Content marketing is the fuel for an inbound marketing strategy for new business, if done the right way.
It is now one of the most effective tactics to attract prospective clients, build their trust and gain a positioning of expertise.
According to a research report by DemandGen, from a B2B buyer survey, 82% of surveyed senior executives said that content was a significant driver in their buying decisions.
With the rise of content marketing, agencies have jumped on-board creating articles, infographics, photos and videos. But, few are finding new business success. One of the primary reasons, based on my experience reviewing and editing hundreds of agency articles, their content tends to be self-promotional.
self-pro·mo·tion : the action of promoting or publicizing oneself or one’s activities, especially in a forceful way.
A recent Content Marketing Survey, conducted by Kentico Software, the Web Content and Customer Experience Management provider, confirms that self-promotional content is a turnoff.
“74% of the general public trusts content from businesses that aim to educate readers about a particular topic. It is however a fragile trust that businesses must take care in protecting: even signing off an otherwise objective blog post or newsletter with a product pitch will bring the content’s credibility level down by 29%.”
The rise of content marketing has created a glutton of branded content. Agency’s are as guilty to adding to the mass of generic words, sentences and paragraphs, compiling mounds of articles that are reflection of quantity over quality. Plus, the content is obviously created for the benefit of the agency instead of benefit to their audience.
Our audiences maybe more accessible than ever before, but it’s also much easier for them to completely ignore us.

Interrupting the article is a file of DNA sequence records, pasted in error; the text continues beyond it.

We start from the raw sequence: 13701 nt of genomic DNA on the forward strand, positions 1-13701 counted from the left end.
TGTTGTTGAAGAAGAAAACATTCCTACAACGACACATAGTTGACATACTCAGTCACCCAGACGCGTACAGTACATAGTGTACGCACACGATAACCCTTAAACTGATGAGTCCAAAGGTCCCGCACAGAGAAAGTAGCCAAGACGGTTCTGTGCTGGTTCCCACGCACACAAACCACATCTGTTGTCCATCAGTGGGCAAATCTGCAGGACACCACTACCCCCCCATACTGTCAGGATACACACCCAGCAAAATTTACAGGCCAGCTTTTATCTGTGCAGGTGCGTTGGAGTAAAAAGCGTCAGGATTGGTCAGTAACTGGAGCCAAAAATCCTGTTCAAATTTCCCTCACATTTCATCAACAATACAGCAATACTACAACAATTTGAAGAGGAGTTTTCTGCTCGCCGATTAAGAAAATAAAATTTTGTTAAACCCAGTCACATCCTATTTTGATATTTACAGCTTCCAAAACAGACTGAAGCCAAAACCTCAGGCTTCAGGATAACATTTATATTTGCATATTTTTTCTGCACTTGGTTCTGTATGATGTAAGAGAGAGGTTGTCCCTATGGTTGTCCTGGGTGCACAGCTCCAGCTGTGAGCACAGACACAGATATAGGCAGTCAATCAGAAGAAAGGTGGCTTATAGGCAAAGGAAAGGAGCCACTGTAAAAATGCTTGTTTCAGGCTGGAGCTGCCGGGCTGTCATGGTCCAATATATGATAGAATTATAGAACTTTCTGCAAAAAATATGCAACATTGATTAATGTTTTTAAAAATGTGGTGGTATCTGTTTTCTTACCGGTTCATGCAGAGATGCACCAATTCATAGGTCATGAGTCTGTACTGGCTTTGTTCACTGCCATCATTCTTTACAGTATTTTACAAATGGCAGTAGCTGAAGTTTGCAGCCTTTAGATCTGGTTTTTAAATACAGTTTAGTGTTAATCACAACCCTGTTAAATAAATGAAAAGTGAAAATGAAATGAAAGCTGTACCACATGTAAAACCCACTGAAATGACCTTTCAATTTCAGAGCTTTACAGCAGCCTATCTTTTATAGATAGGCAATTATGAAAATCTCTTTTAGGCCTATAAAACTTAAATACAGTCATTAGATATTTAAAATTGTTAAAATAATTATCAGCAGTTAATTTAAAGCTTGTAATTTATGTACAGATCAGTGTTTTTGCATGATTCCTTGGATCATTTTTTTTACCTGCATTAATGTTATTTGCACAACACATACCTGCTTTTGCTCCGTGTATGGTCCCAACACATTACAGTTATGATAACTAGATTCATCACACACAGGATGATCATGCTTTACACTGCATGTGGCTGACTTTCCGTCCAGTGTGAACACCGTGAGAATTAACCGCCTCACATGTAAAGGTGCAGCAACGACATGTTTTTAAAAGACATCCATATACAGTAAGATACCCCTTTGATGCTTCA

If you are looking to break through the clutter content marketing, you have to create content that is of value to them.
Talking excessively about your agency’s credentials and capabilities is of no interest to prospects. It’s tough to hear, but they aren’t initially interested in your agency. They don’t care about your great creative, your strategic prowess, your proprietary processes or that you might be fun to work with. Trying to use self-serving copy in an attempt to “jump-start” their interest will have an opposite effect. It’s a huge turnoff.
You can quickly tell if you’re guilty of creating copy that is too self-promtional. It usually will contain a lot of personal pronouns such as “I,” “ours,” “us” and “we.” It’s telling that your content isn’t focused on them.
Effective content marketing is not about manipulation, it’s giving your audience what they want and content that they can use. This is the primary way you’ll build their trust.
Content that is of value to your target audience, that lacks self-promotion, will provide greater opportunities for new business.